This article was published by xfdrmag.net on Sep 13, 2017. Sergio Zaciu is the original author.
The 2017 Student Academy Awards feature a batch of outstandingly diverse directors and stories. With three thesis films shot outside of the United States (from Croatia to Taiwan), and the rest dealing with issues of serious political and personal weight, the nominated films continue to prove themselves as a beacon of unheard voices in a rapidly changing industry. With this series, Crossfader will be highlighting all seven filmmakers from the Live Action – Domestic section.
Of the sum total 38 nominated films, Shane Watson’s I LIVE HERE is the sole nominee from California College of the Arts. And that’s no small feat. For those in the know, the Student Academy Awards have a tendency of relegating their selective awards to the film school elite (With Columbia, USC, AFI, NYU, and UCLA usually sweeping come awards season, and Chapman University and CalArts trailing close behind). Watson’s nomination not only indicates talent rising above against all odds, but an exciting shift in the Academy’s growing search for diversity. Tracking the life of a gay, African-American man who has recently moved to San Francisco, Watson’s film is unafraid, topical, blunt, and refreshing short-form filmmaking. Daring itself to tackle homophobia, police brutality, and racial profiling all in one film, I LIVE HERE stands proud as a daring feat from a young artist.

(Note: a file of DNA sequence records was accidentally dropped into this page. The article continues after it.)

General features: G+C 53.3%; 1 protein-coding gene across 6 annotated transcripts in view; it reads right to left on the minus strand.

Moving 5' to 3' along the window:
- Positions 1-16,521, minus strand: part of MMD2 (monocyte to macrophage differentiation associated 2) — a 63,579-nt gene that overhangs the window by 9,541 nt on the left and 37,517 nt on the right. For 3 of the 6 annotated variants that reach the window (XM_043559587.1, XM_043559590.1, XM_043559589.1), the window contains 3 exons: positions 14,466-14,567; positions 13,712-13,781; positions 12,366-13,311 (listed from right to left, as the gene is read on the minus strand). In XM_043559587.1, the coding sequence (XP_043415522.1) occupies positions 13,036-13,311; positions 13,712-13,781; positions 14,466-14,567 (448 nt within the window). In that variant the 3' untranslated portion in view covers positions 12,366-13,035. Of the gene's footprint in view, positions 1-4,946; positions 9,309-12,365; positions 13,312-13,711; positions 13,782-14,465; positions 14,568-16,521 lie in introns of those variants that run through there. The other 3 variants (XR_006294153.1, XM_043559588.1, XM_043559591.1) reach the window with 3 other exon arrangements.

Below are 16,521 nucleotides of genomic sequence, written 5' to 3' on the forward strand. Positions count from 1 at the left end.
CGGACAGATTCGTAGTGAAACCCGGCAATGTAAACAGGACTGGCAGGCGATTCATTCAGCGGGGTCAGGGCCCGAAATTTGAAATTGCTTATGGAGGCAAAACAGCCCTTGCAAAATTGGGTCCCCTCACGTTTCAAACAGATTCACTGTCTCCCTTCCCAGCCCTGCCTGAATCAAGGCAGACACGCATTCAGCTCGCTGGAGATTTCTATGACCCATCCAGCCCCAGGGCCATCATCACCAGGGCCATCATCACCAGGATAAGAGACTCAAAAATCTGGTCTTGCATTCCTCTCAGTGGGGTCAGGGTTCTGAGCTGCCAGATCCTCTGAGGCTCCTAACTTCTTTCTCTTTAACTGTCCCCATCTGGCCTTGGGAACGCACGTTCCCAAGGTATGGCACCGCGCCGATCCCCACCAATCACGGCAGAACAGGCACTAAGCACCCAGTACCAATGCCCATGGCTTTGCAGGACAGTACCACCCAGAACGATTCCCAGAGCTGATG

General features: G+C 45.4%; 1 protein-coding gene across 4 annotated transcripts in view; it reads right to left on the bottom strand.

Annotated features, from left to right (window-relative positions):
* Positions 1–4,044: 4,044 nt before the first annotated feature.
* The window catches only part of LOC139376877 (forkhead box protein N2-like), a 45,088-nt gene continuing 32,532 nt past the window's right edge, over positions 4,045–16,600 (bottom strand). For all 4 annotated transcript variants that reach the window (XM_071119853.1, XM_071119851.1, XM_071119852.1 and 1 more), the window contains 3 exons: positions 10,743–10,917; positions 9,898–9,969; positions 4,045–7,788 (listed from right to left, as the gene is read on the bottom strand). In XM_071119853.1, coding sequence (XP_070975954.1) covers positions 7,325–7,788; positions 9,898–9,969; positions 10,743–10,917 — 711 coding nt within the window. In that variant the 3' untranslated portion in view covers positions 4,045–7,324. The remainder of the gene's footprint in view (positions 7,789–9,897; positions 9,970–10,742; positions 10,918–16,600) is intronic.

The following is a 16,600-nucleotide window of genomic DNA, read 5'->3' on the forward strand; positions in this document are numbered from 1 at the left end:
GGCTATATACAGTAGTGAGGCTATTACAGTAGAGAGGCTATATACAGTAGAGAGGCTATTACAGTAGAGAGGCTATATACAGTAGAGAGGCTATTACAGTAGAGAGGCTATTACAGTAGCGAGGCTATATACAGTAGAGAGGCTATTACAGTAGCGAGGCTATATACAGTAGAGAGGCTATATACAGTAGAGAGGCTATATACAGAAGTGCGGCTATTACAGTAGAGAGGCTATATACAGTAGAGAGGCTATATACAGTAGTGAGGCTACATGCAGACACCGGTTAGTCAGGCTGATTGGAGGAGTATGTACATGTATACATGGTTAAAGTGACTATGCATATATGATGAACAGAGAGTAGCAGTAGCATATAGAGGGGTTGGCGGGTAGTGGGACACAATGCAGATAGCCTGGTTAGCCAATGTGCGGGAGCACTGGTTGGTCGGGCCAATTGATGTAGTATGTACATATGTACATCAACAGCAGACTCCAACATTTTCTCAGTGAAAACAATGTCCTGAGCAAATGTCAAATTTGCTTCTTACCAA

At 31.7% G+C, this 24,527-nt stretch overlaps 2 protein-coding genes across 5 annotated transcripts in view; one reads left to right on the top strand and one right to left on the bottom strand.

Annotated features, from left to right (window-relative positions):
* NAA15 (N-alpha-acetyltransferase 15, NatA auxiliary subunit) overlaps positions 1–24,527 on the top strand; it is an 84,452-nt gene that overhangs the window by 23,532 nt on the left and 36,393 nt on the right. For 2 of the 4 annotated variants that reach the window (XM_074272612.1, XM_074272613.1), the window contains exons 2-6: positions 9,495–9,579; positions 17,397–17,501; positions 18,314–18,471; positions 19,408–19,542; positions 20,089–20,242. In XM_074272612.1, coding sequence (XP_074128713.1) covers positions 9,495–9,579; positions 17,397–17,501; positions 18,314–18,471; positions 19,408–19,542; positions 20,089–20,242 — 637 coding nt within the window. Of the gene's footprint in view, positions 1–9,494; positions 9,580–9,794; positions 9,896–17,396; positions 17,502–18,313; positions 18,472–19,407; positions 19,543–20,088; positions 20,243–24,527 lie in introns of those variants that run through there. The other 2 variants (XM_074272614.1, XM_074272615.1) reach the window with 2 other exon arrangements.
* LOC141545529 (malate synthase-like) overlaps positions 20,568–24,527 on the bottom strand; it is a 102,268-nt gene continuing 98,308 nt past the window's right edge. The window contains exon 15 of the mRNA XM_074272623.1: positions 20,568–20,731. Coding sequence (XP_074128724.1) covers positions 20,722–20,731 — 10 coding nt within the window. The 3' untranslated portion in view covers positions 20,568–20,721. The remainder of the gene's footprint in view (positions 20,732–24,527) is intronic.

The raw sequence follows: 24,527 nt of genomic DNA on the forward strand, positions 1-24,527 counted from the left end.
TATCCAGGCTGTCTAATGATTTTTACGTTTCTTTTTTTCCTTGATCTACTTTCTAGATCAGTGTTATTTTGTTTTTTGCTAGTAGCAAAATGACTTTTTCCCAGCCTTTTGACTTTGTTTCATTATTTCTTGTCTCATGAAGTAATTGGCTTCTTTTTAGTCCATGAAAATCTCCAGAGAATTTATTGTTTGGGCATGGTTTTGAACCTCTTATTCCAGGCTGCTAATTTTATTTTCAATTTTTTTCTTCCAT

I want to start off by talking about a specific scene in the film: The Barbershop. It’s an essential character beat in the story, one where our protagonist gets a moment to sink into his world, appreciate life, and get his first-ever haircut. Can you elaborate on that?
The way the scene came about, myself and two of the lead actors started talking about barbershops. I was filming with some friends a year prior and it led to me interviewing a guy in a barbershop in Oakland. My dad was in the military, so I really had only been to a military barbershop, never a Black barbershop like you’d see in LUKE CAGE or BARBERSHOP. And I’m bald, so I don’t actually have a reason to go to barberhops anymore. So I started asking myself like, “is it a problem that I’m gay? What would happen if they knew I’m gay.” Originally I wrote the scene so that the Barbers were homophobic, but I read an article about Michael Sam and it made me think, “I’ve never experienced homophobia in a barbershop and wouldn’t it be good to show homosexuality being accepted in the Black community rather than running with the negative stereotype?” So I just asked the barbers to be themselves, and it was a very relaxed shoot. The one character who’s making all the jokes was just throwing them out the entire day. And my DP, Cyrus Yoshi Tabar, is extremely talented. I would tell him, “Do you,” because he’s really good at what he does and the visual looks amazing.
I think that scene works so well because it’s about internalized tension, what your character is thinking and worried about.